Partner Success: Top 6 tips for consulting with small businesses

Consulting with Small Businesses

As an accountant, bookkeeper, VAR or any other service provider, your business thrives when your clients’ businesses grow – but what that looks like for small businesses can be very different than for the big guys.

Small business owners are looking to work with accountants and other business service providers who truly understand their needs and will work with them to provide a personalized solution. So if you’re working primarily with small businesses, you need to understand how they think. You need to not just offer a service, but be a trusted consultants as well. Here are some tips to get you started.


1. Focus on the relationships.

In small businesses, relationships matter. Thinking about your work with your clients as a mutually-beneficial partnership puts the focus on your relationship, rather than on constantly selling to your client. Build a solid foundation of fantastic service, trust, and cooperation, and the services will sell themselves.

Staying in contact with your clients is key. Not all businesses are looking to hire consultants on a recurring basis, but you want to be sure your name is at the top of the list when they are looking for help. Send a holiday card, email them useful resources, and drop a note to congratulate them when you spot their name in the news. New projects can often spring from expansions and new ventures, so if you catch wind of that it’s an excellent time to check in.


2. Position yourself to fill knowledge gaps.

The main reason small businesses hire consultants is that they have a gap in their experience that they can’t fill by simply hiring a full-time employee. They may be exploring a new market, trying to solve a tricky problem, or making an organizational shift, so they’re looking for an objective outside perspective to fire up their in-house staff.

Successful consultants position themselves to fill these gaps in their clients’ knowledge. They succeed by providing a new view on a client’s problem, and analyzing the data to brainstorm (and help implement) actionable strategies.


3. Ask questions – then listen, listen, listen.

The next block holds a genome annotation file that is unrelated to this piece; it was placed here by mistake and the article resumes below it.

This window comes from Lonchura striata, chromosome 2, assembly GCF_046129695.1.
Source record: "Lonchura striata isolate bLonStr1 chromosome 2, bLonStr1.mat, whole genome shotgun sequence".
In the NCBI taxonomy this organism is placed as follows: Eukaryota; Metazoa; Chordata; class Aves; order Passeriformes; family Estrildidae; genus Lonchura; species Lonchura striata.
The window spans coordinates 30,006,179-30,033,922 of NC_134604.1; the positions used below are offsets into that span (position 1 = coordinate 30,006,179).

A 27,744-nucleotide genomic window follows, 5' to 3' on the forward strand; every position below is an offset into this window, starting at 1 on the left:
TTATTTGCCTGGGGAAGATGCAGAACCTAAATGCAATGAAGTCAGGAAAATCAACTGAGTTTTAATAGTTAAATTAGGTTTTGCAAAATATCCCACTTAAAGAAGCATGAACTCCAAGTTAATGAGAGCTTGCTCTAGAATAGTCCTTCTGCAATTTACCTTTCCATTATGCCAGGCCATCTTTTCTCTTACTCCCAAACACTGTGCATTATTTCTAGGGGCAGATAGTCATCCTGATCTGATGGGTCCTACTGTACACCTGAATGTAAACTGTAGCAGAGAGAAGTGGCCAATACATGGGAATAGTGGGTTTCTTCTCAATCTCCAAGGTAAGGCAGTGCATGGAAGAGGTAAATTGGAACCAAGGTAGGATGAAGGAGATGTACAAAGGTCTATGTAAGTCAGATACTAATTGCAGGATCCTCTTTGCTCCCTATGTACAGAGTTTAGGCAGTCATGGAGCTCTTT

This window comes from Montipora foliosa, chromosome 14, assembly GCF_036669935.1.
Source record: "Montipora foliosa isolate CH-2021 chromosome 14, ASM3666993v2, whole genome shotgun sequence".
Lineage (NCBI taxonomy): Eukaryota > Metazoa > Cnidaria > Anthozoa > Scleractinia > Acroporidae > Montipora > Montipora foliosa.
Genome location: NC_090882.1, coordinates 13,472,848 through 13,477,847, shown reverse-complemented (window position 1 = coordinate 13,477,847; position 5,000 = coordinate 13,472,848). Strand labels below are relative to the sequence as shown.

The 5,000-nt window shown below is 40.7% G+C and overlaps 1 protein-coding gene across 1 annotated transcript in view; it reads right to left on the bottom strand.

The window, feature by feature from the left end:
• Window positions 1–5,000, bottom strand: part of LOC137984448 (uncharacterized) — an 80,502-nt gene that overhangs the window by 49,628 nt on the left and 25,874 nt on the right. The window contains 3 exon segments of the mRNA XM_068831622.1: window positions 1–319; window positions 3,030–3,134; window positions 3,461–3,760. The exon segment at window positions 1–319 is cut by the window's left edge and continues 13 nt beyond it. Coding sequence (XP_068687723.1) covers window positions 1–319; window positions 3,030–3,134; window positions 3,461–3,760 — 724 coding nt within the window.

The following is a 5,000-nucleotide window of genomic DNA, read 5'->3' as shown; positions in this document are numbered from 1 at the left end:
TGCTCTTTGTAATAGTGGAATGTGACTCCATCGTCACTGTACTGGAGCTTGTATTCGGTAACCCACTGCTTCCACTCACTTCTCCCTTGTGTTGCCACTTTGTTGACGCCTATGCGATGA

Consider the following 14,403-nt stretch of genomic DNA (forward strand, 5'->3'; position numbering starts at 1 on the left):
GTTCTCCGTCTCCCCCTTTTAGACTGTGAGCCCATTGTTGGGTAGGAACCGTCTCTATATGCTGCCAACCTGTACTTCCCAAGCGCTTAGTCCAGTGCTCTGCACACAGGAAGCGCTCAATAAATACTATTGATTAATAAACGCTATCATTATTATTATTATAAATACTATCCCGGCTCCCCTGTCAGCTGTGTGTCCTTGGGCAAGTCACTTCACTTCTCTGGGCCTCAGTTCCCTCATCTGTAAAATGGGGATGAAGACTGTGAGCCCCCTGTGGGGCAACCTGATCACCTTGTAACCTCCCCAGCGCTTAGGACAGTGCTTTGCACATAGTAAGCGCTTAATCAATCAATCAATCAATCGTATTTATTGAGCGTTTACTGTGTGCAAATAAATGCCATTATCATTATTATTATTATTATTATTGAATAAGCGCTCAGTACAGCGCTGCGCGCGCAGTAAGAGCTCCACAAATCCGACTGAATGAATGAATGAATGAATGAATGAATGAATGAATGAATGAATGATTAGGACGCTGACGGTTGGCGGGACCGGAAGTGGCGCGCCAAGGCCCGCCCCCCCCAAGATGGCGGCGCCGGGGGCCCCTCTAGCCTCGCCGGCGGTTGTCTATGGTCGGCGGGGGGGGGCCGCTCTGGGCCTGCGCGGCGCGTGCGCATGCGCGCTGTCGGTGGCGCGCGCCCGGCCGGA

A client may be hiring you for your expertise, but before you can start providing answers you need to ask questions. Rather than just laying out a one-size-fits-all setup for all your clients, take the time to interview each about their business. What are they struggling with? What’s their plan for growth? Where are they feeling stuck?

Truly listen to your client’s answers, both what they’re saying plainly, and the message that’s under the surface. Developing an ear for recognizing where the problems really lie will set you apart from your competition.


4. Understand the limitations of small businesses.

Since they’re often faced with tight cash flow and fierce competition, small businesses come with their own set of challenges for a consultant. Tight budgets mean coming up with more creative solutions. A narrow focus on a unique local market may require a specialized set of expertise. Fewer employees may mean decisions get made more quickly, and new programs can be implemented without too much red tape. Keep the perks and perils of small business structure in mind when creating plans for your clients.


5. Keep your business model flexible.

To best serve a variety of small business clients, you need to keep your own business model flexible. Consider creating service packages, and offering continuing consulting on retainer. Recurring retainers are often used in situations when you’ll be providing ongoing monthly services – like bookkeeping, marketing, or PR – but you may also consider building in a retainer for projects that take a few months of solid work to implement, and would then benefit from having you in an advisory role as they go forward.

Because no two of your clients will be alike, you may want to cultivate a network of freelance contractors for when you need additional expertise. This allows you to better staff projects to meet clients’ needs while keeping your own overhead costs down.


6. Build trust by always following through.

If you’re building your consulting business around small business clients, you need a solid foundation of trust. Always follow through when you say you’ll do something – and be clear and timely when communicating delays or problems. When your clients know they can always rely on you, they’ll come back to work with you again and again.


Want to add value to your current solutions portfolio or consultancy practice? Learn more about partnering with Vend. We provide all the training you need to get the most out of our product for you and your retail clients. 

About Tara Benedict

A former retailer (and unabashed nerd) who daydreamed about integrated POS software, Tara now delightedly recruits, promotes, and enables Vend's wonderful channel of add-ons and partners. An ardent sharer of Vend news and events, connect with Tara on Twitter, LinkedIn or Google+ and never miss an opportunity to meet up with the affable Vend team.

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